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Computers have taken over our livesits time to get it back

Messenger Predicting the future is a risky business. The Danish physicist Neils Bohr famously opined: Despite this, I confidently predict that machines will come to run our lives. US mathematician Claude Shannonone of the fathers of computation, wrote: So how can we be so sure? In November 2009, the entire air traffic control system of the United States crashed, causing chaos to travellers.

The failure of a single router board.

Are Computers Already Smarter Than Humans?

And in August 2003, a powercut in the United States put 55 million people in the dark. Faulty software on a single computer that failed to detect what should have been a harmless local outage. And there are many more examples. When computers fail, we see just how dependent we have become on them.

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Historians will probably look back from the 22nd century and observe that the rise of machines became inevitable the day we first picked up a rock and started using it as a tool.

Computers are now embedded into almost every aspect of our lives.

In the 1980s, a bug in the software of the Therac-25 radiation therapy machine was directly responsible for at least five deaths. In 2007 in South Africa, a robotic anti-aircraft cannon accidentally killed nine people and injured 14 others.

Given these incidents and othersit is unsurprising there is concern in some quarters about the risk of giving up control to machines.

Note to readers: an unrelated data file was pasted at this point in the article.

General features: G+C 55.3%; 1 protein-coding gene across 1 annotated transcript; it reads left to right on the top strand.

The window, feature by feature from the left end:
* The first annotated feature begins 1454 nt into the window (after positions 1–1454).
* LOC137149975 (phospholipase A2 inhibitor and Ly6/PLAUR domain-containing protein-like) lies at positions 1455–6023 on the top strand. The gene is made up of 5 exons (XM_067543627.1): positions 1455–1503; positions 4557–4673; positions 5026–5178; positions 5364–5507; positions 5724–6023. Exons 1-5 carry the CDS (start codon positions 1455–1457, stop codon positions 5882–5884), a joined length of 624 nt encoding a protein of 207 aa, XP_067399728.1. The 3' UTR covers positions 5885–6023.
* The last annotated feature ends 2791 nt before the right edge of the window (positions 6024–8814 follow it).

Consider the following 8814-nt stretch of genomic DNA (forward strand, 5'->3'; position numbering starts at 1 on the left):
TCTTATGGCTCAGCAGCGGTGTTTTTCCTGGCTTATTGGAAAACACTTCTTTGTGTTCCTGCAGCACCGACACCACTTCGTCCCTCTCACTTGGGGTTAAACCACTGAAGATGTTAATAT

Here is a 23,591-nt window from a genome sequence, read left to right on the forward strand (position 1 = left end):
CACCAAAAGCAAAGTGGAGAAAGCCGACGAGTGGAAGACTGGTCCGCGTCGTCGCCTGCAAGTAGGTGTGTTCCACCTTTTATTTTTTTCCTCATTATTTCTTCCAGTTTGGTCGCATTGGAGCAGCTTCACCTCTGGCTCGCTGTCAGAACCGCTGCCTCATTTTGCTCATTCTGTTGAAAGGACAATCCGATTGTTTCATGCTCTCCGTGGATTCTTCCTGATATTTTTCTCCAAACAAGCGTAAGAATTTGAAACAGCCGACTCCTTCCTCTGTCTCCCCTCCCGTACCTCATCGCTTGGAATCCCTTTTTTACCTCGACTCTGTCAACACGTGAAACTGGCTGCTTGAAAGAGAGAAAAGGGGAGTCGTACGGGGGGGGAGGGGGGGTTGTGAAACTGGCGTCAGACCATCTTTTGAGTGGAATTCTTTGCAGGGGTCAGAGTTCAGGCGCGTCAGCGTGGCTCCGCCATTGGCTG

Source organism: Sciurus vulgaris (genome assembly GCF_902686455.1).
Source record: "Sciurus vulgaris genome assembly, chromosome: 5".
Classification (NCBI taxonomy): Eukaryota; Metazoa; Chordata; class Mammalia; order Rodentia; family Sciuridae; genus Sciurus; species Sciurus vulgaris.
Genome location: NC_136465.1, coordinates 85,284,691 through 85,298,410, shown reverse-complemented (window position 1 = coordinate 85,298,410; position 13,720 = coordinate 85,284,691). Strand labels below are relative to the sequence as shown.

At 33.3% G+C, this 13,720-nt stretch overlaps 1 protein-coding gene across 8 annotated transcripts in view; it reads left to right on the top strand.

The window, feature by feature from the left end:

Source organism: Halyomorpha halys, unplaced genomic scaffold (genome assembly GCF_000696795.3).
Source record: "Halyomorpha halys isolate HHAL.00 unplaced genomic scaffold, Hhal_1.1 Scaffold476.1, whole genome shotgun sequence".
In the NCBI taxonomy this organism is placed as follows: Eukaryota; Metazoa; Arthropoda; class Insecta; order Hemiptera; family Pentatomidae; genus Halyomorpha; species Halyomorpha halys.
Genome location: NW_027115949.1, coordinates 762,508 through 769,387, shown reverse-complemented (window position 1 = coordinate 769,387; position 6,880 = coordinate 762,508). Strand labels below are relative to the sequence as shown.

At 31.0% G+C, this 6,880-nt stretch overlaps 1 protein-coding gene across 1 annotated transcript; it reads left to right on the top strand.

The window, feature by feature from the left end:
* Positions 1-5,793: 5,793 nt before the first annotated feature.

The Conversation

As a scientist, I welcome this discussion. Roman Yampolskiya computer scientist at the University of Louisville in Kentucky, recently joined this debate with an article in the March issue of the Journal of Consciousness Studies yes, such a scholarly tome does exist.

Yampolskiy proposed that any artificial intelligence we develop should be confined within a secure computing environment.

In practical terms, this could mean severely limiting the ability of the AI to interact with the outside world. Confining AI in this way would prevent harmful effects since the computer would not be able to take direct actions, only offer advice. This might sound like a good idea, but there are many arguments against this strategy. Where mankind has faced other, similar threats, confinement has been a controversial option. For instance, while the smallpox virus is now confined to just two laboratories around the world, many believe this leaves us exposed to bioterrorist threats.

And cinema is full of examples where artificial intelligence manages to escape any such controls — think of films such as Blade RunnerThe Matrix series and The Terminator series. Sure, these are just films, but fiction has a terrible habit of becoming fact. Our imaginations are often the best tool we have for predicting the future. Second, confining AI is not desirable.

7 ways computers will change our lives

Artificial intelligence can help us tackle many of the environmental, financial and other problems facing society today. If you isolate a child, they will struggle to learn and develop intelligence. Third, confining AI creates a false sense of security.

Isaac Asimov had the right idea here: